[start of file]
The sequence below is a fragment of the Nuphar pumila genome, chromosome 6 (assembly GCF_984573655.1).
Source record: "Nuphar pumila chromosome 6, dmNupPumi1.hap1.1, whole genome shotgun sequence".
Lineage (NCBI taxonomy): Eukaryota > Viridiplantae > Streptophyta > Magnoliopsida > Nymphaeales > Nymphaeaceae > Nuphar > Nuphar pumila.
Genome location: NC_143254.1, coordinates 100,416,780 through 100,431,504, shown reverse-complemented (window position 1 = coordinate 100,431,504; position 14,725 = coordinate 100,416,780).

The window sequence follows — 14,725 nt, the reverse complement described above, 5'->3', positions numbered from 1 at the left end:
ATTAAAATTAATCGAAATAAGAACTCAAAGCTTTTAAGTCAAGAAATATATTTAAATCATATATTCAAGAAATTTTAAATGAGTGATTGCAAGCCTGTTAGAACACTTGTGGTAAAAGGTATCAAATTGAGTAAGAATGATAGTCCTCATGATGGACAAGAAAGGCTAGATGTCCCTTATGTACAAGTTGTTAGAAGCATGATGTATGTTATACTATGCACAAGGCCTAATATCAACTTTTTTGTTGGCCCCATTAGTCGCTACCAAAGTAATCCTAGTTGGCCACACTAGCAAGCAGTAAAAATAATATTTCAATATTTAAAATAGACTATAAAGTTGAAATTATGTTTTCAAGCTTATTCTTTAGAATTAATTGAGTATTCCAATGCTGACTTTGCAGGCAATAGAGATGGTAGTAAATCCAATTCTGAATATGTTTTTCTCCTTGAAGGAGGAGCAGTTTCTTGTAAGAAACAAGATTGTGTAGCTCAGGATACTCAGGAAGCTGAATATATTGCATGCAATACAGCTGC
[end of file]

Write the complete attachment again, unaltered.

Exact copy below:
The sequence below is a fragment of the Nuphar pumila genome, chromosome 6 (assembly GCF_984573655.1).
Source record: "Nuphar pumila chromosome 6, dmNupPumi1.hap1.1, whole genome shotgun sequence".
Lineage (NCBI taxonomy): Eukaryota > Viridiplantae > Streptophyta > Magnoliopsida > Nymphaeales > Nymphaeaceae > Nuphar > Nuphar pumila.
Genome location: NC_143254.1, coordinates 100,416,780 through 100,431,504, shown reverse-complemented (window position 1 = coordinate 100,431,504; position 14,725 = coordinate 100,416,780).

The window sequence follows — 14,725 nt, the reverse complement described above, 5'->3', positions numbered from 1 at the left end:
ATTAAAATTAATCGAAATAAGAACTCAAAGCTTTTAAGTCAAGAAATATATTTAAATCATATATTCAAGAAATTTTAAATGAGTGATTGCAAGCCTGTTAGAACACTTGTGGTAAAAGGTATCAAATTGAGTAAGAATGATAGTCCTCATGATGGACAAGAAAGGCTAGATGTCCCTTATGTACAAGTTGTTAGAAGCATGATGTATGTTATACTATGCACAAGGCCTAATATCAACTTTTTTGTTGGCCCCATTAGTCGCTACCAAAGTAATCCTAGTTGGCCACACTAGCAAGCAGTAAAAATAATATTTCAATATTTAAAATAGACTATAAAGTTGAAATTATGTTTTCAAGCTTATTCTTTAGAATTAATTGAGTATTCCAATGCTGACTTTGCAGGCAATAGAGATGGTAGTAAATCCAATTCTGAATATGTTTTTCTCCTTGAAGGAGGAGCAGTTTCTTGTAAGAAACAAGATTGTGTAGCTCAGGATACTCAGGAAGCTGAATATATTGCATGCAATACAGCTGC